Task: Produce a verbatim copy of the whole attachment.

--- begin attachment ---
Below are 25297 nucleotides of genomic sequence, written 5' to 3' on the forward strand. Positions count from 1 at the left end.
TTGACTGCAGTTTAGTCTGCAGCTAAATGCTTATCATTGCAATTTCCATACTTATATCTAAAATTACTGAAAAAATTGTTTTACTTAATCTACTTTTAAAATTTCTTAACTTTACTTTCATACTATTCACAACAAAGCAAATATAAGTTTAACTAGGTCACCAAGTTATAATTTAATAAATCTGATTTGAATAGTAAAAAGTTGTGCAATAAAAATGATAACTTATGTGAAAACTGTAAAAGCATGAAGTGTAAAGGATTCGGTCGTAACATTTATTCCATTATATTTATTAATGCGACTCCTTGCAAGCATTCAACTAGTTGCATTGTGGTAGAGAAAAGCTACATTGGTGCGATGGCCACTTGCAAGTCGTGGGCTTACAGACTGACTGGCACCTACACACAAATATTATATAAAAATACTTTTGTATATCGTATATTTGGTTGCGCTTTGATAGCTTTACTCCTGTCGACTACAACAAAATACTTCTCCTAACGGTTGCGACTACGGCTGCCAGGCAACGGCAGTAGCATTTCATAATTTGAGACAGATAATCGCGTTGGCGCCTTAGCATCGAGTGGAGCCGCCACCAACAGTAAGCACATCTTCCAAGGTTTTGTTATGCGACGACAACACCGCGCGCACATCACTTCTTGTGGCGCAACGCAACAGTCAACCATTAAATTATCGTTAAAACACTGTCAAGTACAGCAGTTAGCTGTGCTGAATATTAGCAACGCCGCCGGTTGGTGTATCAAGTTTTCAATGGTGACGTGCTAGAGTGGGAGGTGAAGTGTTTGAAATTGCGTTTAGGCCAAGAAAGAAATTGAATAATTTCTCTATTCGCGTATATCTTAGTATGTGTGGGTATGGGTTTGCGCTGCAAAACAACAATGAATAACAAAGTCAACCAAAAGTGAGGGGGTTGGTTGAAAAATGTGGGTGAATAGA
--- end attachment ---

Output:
Below are 25297 nucleotides of genomic sequence, written 5' to 3' on the forward strand. Positions count from 1 at the left end.
TTGACTGCAGTTTAGTCTGCAGCTAAATGCTTATCATTGCAATTTCCATACTTATATCTAAAATTACTGAAAAAATTGTTTTACTTAATCTACTTTTAAAATTTCTTAACTTTACTTTCATACTATTCACAACAAAGCAAATATAAGTTTAACTAGGTCACCAAGTTATAATTTAATAAATCTGATTTGAATAGTAAAAAGTTGTGCAATAAAAATGATAACTTATGTGAAAACTGTAAAAGCATGAAGTGTAAAGGATTCGGTCGTAACATTTATTCCATTATATTTATTAATGCGACTCCTTGCAAGCATTCAACTAGTTGCATTGTGGTAGAGAAAAGCTACATTGGTGCGATGGCCACTTGCAAGTCGTGGGCTTACAGACTGACTGGCACCTACACACAAATATTATATAAAAATACTTTTGTATATCGTATATTTGGTTGCGCTTTGATAGCTTTACTCCTGTCGACTACAACAAAATACTTCTCCTAACGGTTGCGACTACGGCTGCCAGGCAACGGCAGTAGCATTTCATAATTTGAGACAGATAATCGCGTTGGCGCCTTAGCATCGAGTGGAGCCGCCACCAACAGTAAGCACATCTTCCAAGGTTTTGTTATGCGACGACAACACCGCGCGCACATCACTTCTTGTGGCGCAACGCAACAGTCAACCATTAAATTATCGTTAAAACACTGTCAAGTACAGCAGTTAGCTGTGCTGAATATTAGCAACGCCGCCGGTTGGTGTATCAAGTTTTCAATGGTGACGTGCTAGAGTGGGAGGTGAAGTGTTTGAAATTGCGTTTAGGCCAAGAAAGAAATTGAATAATTTCTCTATTCGCGTATATCTTAGTATGTGTGGGTATGGGTTTGCGCTGCAAAACAACAATGAATAACAAAGTCAACCAAAAGTGAGGGGGTTGGTTGAAAAATGTGGGTGAATAGA